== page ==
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Pinchas 5782 - The Quiet, Consistent Life

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*This dvar Torah is dedicated for a refua shleima for Esther Tehila bas Arielle Tzipora b’soch kol cholei Yisrael.

 

Chani & I returned this week from an amazing week in Eretz Yisrael.  BH, we had a chance to spend time in Yerushalayim, in Tzfat, and all kinds of places in-between.  A great chance to reboot physically, emotionally, and spiritually.

 

And yet, as our time away was coming to an end, I couldn’t help but feel ready to come home.  I had literally just davened mincha-maariv on Shiv’a Asar B’Tammuz in the Old City of Tzefat, and yet, the next morning I was yearning to get back to my routine – to giving a gemara shiur and waking my children in the morning, and even to getting back to work.

 

And I think the reason I felt that way – or at least some element of it – is reflected in an interesting story that is tucked away in this week’s parsha.   

 

This week, we are introduced to two Jewish leaders.  At the beginning of the parsha we are told about the heroism of Pinchas and the reward he receives from Hashem

 

However, later on, we are privy to a conversation between Hashem and Moshe Rabbeinu in which Moshe requests that Hashem choose a new leader for the Jewish People, and Hashem responds with the choice of Yehoshua.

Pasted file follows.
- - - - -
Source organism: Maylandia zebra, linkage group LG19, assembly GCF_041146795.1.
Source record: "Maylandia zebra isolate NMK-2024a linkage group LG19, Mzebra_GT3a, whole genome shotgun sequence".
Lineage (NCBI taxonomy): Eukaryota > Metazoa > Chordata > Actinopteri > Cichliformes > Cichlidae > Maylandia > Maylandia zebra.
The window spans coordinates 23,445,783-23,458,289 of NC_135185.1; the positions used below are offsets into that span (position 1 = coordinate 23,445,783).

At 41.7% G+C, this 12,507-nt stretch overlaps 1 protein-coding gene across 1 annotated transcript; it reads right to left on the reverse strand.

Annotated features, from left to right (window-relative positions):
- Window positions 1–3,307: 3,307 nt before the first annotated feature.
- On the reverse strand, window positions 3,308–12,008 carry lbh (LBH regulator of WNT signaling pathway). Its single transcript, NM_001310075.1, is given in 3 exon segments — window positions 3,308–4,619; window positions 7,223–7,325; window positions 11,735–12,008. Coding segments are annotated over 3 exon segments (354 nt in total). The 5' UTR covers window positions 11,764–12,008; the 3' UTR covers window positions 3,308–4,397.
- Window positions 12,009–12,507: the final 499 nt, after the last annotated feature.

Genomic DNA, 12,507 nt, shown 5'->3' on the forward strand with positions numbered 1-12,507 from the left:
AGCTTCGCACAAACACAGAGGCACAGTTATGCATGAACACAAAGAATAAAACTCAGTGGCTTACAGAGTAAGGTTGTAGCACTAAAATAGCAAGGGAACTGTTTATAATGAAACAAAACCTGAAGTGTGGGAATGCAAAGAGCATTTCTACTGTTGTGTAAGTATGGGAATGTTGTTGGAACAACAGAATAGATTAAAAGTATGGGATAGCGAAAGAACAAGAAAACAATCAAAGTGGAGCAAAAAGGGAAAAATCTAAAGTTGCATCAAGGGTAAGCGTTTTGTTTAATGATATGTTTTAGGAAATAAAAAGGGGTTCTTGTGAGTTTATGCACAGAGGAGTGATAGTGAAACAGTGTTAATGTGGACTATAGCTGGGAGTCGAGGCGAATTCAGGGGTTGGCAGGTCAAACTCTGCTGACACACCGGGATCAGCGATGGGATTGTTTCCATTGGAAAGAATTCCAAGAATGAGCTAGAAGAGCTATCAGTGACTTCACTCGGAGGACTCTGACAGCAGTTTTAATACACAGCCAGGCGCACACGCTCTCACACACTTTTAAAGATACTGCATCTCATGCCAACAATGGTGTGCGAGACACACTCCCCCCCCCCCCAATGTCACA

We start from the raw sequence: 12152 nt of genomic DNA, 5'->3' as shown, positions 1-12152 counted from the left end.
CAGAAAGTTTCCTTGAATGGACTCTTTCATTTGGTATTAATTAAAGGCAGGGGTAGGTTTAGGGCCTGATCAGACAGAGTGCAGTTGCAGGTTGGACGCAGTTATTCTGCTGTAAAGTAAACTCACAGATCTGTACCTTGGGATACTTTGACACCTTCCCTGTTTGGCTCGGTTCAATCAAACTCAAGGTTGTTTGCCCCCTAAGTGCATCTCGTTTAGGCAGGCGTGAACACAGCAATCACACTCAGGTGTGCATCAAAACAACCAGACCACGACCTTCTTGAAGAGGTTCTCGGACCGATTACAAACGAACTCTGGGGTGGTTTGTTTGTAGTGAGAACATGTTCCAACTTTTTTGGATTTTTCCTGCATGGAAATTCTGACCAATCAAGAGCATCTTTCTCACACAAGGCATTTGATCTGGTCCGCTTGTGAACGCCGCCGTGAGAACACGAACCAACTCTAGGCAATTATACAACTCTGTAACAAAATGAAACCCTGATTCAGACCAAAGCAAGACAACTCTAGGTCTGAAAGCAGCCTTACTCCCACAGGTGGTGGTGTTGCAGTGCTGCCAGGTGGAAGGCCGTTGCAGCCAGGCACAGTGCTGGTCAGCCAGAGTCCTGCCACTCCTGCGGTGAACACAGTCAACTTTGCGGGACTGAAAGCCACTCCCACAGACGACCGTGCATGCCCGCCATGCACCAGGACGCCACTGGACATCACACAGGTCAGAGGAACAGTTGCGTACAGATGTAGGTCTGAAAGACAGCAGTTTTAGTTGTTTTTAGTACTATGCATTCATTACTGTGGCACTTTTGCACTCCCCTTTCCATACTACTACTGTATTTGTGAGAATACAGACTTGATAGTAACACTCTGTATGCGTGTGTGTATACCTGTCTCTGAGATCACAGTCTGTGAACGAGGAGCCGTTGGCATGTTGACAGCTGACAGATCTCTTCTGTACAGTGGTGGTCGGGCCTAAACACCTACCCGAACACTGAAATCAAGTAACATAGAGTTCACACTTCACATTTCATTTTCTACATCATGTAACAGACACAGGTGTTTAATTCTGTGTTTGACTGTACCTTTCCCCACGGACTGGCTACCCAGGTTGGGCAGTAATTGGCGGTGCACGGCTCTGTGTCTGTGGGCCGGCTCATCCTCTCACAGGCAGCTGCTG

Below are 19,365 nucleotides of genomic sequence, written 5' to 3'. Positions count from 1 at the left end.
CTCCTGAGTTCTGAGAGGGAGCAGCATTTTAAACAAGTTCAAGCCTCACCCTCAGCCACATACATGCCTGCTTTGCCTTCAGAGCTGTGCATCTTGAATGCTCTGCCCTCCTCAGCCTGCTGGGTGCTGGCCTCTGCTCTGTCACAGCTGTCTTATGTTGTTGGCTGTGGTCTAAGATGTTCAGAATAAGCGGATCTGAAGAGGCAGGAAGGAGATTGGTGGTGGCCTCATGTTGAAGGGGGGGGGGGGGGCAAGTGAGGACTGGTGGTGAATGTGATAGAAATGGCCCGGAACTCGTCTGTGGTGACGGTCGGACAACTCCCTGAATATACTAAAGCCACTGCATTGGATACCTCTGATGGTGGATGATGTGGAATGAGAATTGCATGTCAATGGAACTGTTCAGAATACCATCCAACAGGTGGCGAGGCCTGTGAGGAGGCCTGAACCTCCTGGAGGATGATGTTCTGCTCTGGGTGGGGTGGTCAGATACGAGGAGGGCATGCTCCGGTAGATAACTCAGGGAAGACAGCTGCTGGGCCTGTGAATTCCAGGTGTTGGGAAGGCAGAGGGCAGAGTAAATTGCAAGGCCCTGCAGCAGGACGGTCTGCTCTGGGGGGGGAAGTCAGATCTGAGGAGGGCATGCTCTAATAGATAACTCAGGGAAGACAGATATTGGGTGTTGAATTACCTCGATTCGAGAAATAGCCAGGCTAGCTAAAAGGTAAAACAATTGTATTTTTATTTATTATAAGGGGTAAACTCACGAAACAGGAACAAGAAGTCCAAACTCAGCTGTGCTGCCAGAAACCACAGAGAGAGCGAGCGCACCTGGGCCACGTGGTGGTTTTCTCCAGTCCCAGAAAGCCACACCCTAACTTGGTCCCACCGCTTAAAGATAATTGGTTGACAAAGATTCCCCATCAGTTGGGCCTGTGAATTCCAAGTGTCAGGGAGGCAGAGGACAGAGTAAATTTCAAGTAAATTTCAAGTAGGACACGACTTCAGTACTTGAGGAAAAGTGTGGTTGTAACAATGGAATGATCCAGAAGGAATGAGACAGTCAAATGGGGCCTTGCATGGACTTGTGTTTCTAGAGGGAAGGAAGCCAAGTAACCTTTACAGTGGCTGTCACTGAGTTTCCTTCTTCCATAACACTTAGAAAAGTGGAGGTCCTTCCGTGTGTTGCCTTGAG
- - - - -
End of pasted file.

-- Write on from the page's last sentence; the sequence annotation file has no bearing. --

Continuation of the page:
And many of the commentaries are perplexed by the placement of this conversation.  After all, Moshe was told back in Parshas Chukas that he would not enter Eretz Yisrael.  If so, why does the Torah place the conversation about his successor here in Parshas Pinchas? 

 

One could argue that it makes sense in context.  Just before Moshe makes his request, Hashem commands him to ascend Har Ha’avarim and take a look at Eretz Yisrael because, after all, he will not be entering the land.   It is at this point that Moshe makes his request for a successor.

However, this only explains why Moshe might speak up now.  It doesn’t explain why he waited until now!?   

 

The Kotzker Rebbe argues that the reason Moshe never asked for a successor until now is because he knew who it would be.  From the moment Hashem told him that he and Aharon would die, says the Kotzker, Moshe assumed that Pinchas would be the next leader.